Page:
UAE ‘forced’ Yemeni president to back Hudaydah operation

Minnie Murray
June 15, 2018

The Red Sea port, controlled by the Iran-backed Houthi rebels who hail from northern Yemen, serves as the entry point for 70 percent of the impoverished country's imports as it teeters on the brink of starvation.

Before dawn Wednesday, convoys of vehicles appeared to be heading toward the rebel-held city as heavy gunfire rang out, according to videos posted on social media.

Turki al-Malki, a Saudi military spokesman, described coalition forces as around 6 kilometers (3.7 miles) from the airfield in an interview with Saudi-owned satellite news channel Al Arabiya.

On Thursday, authorities at Hodeida port said the Red Sea lifeline remained open to shipping.

Yemen's exiled government "has exhausted all peaceful and political means to remove the Houthi militia from the port of Hudaida", it said in a statement.

The ongoing Coalition intervention in Yemen came at the request of the legitimate Government of Yemen after Houthi rebels took the Yemeni capital by force in 2014.

The two countries also vowed to distribute urgently-needed food supplies and to supply hospitals in Hodeida with medical equipment and staff. Officials from Saudi Arabia and the UAE also said the countries would work to ensure electricity continues to flow to Yemeni homes, hospitals and the port in Hodeida. Over 150 ballistic missiles in all have been fired into the kingdom by the Houthis, according to Saudi officials.

"These efforts included the recent contribution of $1.5 billion to United Nations relief efforts in Yemen, the largest in United Nations history, as well as initiatives to enhance the capacity of ports throughout Yemen, including facilitating the entry of cranes into Hodeidah". It includes Emirati and Sudanese troops as well as Yemenis, drawn from southern separatists, local Red Sea coast fighters and a battalion led by a nephew of late ex-president Ali Abdullah Saleh.

The U.N. says some 600,000 people live in and around Hodeida, and "as many as 250,000 people may lose everything - even their lives" in the assault.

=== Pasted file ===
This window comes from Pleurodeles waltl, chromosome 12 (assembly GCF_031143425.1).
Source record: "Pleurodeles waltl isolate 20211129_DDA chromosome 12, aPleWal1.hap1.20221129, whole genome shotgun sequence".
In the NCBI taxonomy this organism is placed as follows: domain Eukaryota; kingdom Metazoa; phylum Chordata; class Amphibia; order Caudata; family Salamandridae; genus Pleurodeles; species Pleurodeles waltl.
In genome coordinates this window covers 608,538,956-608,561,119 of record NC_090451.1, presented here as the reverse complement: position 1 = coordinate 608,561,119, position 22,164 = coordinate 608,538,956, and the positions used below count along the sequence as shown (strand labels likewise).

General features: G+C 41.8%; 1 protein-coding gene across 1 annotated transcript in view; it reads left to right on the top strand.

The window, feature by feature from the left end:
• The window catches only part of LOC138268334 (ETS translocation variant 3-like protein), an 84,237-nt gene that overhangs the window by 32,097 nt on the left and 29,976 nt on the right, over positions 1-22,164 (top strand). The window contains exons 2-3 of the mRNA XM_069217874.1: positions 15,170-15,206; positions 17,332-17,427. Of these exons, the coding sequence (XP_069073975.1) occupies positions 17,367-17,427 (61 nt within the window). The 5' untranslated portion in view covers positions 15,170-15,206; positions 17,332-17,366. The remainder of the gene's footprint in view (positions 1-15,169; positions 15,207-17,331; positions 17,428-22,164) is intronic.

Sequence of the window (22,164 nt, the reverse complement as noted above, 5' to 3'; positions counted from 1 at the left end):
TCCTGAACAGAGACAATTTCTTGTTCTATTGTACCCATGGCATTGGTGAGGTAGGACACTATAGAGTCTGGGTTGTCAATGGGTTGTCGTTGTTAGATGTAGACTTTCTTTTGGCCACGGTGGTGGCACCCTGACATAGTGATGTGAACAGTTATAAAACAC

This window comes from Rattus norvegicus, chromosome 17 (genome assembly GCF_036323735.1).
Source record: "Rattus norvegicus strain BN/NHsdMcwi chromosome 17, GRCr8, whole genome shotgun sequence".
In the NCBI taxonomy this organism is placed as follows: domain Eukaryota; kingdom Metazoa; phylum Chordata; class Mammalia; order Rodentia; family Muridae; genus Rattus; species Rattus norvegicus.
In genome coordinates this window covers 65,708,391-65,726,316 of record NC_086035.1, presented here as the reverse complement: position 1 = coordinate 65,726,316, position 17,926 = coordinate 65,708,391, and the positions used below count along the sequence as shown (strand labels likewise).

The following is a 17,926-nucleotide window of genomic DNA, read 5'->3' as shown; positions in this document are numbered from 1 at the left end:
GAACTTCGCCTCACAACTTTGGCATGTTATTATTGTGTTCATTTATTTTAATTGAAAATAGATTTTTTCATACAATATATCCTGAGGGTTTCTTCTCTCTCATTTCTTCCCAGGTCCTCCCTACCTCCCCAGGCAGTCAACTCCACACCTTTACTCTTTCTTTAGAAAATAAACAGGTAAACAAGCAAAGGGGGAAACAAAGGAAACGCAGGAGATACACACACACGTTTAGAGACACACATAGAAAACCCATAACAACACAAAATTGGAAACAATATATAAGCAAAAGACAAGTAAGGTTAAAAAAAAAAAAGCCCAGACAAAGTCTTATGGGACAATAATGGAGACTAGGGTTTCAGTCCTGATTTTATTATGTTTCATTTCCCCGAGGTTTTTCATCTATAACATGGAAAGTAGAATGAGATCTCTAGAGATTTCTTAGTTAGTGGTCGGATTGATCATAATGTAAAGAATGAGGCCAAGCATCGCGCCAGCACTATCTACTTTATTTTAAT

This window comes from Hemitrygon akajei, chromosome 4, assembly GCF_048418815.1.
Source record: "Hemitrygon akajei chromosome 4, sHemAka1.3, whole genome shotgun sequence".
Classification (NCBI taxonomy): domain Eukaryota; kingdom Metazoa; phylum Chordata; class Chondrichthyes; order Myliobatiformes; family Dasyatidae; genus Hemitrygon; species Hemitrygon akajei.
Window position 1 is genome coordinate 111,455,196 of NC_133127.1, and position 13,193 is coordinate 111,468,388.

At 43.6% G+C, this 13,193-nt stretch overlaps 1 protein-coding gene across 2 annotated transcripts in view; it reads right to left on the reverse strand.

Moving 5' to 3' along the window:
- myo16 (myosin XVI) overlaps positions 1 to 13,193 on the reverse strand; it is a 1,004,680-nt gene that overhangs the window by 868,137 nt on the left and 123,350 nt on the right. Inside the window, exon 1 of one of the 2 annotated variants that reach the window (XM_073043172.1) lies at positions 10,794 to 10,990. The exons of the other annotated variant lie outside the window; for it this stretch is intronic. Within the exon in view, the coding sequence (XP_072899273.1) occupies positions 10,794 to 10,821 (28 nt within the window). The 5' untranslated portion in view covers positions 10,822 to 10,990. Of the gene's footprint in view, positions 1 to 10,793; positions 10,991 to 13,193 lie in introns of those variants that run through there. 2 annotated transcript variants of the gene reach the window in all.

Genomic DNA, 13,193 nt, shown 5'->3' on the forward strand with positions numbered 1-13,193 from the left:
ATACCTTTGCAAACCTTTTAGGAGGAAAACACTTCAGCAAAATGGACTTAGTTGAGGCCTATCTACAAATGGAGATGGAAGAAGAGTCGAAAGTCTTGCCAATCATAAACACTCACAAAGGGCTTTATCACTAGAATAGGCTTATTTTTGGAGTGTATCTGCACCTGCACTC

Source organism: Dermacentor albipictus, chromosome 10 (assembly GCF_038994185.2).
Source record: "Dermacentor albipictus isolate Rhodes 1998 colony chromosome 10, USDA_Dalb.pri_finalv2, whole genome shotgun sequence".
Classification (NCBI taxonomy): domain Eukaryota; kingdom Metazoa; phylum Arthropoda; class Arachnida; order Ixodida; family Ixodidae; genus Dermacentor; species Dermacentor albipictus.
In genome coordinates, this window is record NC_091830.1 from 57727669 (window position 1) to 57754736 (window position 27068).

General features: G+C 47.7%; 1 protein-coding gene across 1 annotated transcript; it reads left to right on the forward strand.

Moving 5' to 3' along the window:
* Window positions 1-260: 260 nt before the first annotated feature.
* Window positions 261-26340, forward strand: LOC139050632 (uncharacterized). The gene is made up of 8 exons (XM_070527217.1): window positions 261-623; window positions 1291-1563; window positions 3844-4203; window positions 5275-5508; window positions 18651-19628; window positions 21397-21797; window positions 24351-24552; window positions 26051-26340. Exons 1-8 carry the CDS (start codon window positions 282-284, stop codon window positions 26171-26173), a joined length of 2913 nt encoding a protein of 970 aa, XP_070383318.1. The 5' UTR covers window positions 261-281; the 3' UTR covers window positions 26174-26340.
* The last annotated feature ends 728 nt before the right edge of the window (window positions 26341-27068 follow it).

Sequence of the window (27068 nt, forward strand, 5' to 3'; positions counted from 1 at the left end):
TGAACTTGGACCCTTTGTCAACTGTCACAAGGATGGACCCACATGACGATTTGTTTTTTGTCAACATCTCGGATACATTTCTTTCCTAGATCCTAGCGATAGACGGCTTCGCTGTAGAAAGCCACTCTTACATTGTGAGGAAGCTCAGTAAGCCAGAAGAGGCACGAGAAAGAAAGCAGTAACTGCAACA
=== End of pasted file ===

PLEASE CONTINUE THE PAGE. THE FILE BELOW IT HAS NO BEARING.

The United Nations says 22 million Yemenis are in need of humanitarian aid, with 8.4 million on the verge of starvation - a figure that could rise to 10 million by the end of this year, For most, the port is the only route for food supplies.

Wednesday's was the largest battle of Yemen's three-year civil war between the Saudi alliance and Houthi rebels.

The Saudi-UAE attack is part of the coalition's continuing military effort, again with American assistance, to topple the Houthi regime and restore the government of President Abd-Rabbu Mansour Hadi, who fled the country almost four years ago. Though some officials have said the United States has been pushing the UAE not to attack the port, more recently the signs are that the United States intends to have its military participate in the attack itself.

He said "aid operations will be severely challenged in the event of sustained fighting in densely populated urban areas" and stressed that people trying to flee conflict areas "must be allowed to do so without any hindrance".

On Monday, the UN Security Council said it supported Griffiths' diplomatic efforts but did not specifically call on Saudi Arabia and the United Arab Emirates, whose troops are backing Yemeni forces, to refrain from attacking Hodeida. UN Special Envoy Martin Griffiths is due to update the Security Council soon on his proposals for a negotiated settlement.

"The situation is dire and we don't know how it will end", said Khadija, a teacher in Hodeidah. "We hope we don't need to use them", UNICEF Yemen representative Meritxell Relano said on her Twitter account.

"As we have seen in post-ISIS Mosul, improving the humanitarian situation significantly, requires reinstating legitimate government institutions and providing continued robust worldwide support". They have always been restricting imports into Hodeidah to prevent what they say is Iranian traffic of missiles to the Houthis, and say they can swiftly improve food supplies once they control the port.

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